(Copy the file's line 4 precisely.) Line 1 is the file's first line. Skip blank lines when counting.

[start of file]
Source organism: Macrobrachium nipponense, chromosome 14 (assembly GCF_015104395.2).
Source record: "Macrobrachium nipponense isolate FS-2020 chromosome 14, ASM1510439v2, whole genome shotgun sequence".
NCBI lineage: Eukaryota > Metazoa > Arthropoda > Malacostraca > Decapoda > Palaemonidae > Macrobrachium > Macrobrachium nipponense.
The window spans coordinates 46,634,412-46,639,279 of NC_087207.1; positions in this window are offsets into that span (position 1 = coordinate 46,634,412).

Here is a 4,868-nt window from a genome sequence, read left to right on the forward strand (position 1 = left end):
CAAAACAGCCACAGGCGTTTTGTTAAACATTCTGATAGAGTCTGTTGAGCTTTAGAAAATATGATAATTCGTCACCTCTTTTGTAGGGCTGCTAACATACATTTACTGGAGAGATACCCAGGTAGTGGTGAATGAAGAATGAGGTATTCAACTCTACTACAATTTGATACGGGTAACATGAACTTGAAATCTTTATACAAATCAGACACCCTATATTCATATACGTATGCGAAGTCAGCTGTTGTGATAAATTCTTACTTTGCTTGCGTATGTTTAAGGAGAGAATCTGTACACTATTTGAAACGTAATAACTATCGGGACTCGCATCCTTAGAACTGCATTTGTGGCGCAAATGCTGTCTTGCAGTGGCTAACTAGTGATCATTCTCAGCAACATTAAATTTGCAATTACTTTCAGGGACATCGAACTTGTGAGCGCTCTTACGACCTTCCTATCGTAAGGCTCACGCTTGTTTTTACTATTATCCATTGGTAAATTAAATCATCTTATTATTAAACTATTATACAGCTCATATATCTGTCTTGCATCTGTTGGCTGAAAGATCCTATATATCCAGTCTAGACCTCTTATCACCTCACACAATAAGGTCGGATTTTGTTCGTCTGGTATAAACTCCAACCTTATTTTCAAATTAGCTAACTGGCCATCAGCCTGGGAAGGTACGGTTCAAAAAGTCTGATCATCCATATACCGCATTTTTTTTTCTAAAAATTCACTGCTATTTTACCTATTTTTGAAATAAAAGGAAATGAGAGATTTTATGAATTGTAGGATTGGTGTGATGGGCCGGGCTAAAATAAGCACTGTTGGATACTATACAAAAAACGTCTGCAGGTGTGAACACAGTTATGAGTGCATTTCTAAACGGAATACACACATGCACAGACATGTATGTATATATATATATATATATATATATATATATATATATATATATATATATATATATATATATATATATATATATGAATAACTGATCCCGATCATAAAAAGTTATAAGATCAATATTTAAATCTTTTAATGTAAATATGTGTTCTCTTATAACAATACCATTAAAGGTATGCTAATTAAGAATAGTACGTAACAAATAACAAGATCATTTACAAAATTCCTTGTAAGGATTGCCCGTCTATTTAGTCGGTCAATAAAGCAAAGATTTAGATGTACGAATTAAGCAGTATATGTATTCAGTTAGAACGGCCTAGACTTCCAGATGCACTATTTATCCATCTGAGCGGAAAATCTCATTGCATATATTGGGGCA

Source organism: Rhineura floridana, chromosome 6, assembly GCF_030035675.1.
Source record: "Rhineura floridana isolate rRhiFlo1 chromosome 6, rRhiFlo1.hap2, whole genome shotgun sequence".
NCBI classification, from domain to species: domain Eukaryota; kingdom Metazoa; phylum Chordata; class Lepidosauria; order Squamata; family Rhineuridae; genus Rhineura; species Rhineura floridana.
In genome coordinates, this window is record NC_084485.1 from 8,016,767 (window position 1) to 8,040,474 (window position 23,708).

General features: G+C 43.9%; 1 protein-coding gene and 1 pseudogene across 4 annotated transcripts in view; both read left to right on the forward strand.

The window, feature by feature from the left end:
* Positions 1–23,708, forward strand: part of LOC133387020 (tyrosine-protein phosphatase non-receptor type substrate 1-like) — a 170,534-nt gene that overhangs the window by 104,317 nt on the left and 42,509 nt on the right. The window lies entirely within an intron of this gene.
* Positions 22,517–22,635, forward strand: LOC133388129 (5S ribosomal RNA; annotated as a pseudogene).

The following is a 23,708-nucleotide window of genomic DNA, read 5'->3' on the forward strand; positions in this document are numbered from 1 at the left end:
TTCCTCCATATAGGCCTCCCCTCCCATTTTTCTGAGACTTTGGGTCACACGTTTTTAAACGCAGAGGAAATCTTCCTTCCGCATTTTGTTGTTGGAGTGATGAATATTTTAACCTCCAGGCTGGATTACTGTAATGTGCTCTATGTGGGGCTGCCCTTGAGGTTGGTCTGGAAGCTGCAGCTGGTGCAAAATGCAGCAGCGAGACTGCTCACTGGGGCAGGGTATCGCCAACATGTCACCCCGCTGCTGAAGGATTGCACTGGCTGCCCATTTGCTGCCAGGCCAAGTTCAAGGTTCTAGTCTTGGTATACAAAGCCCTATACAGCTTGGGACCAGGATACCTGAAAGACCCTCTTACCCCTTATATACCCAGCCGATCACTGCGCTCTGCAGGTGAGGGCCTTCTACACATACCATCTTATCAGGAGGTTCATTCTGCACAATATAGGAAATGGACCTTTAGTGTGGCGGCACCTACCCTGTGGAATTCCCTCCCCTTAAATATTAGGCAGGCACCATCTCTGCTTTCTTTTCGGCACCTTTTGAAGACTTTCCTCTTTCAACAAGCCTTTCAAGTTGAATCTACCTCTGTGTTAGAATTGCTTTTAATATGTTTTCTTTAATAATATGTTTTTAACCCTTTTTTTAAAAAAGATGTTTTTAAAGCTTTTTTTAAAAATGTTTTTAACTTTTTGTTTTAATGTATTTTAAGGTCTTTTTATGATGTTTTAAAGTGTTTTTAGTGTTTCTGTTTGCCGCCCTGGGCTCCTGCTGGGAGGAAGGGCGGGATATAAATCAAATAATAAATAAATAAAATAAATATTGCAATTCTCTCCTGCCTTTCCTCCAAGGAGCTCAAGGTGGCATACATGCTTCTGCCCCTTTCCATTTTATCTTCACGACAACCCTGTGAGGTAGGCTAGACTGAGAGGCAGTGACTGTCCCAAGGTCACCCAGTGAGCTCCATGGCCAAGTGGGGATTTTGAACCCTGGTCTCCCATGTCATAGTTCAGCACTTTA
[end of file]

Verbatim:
The window spans coordinates 46,634,412-46,639,279 of NC_087207.1; positions in this window are offsets into that span (position 1 = coordinate 46,634,412).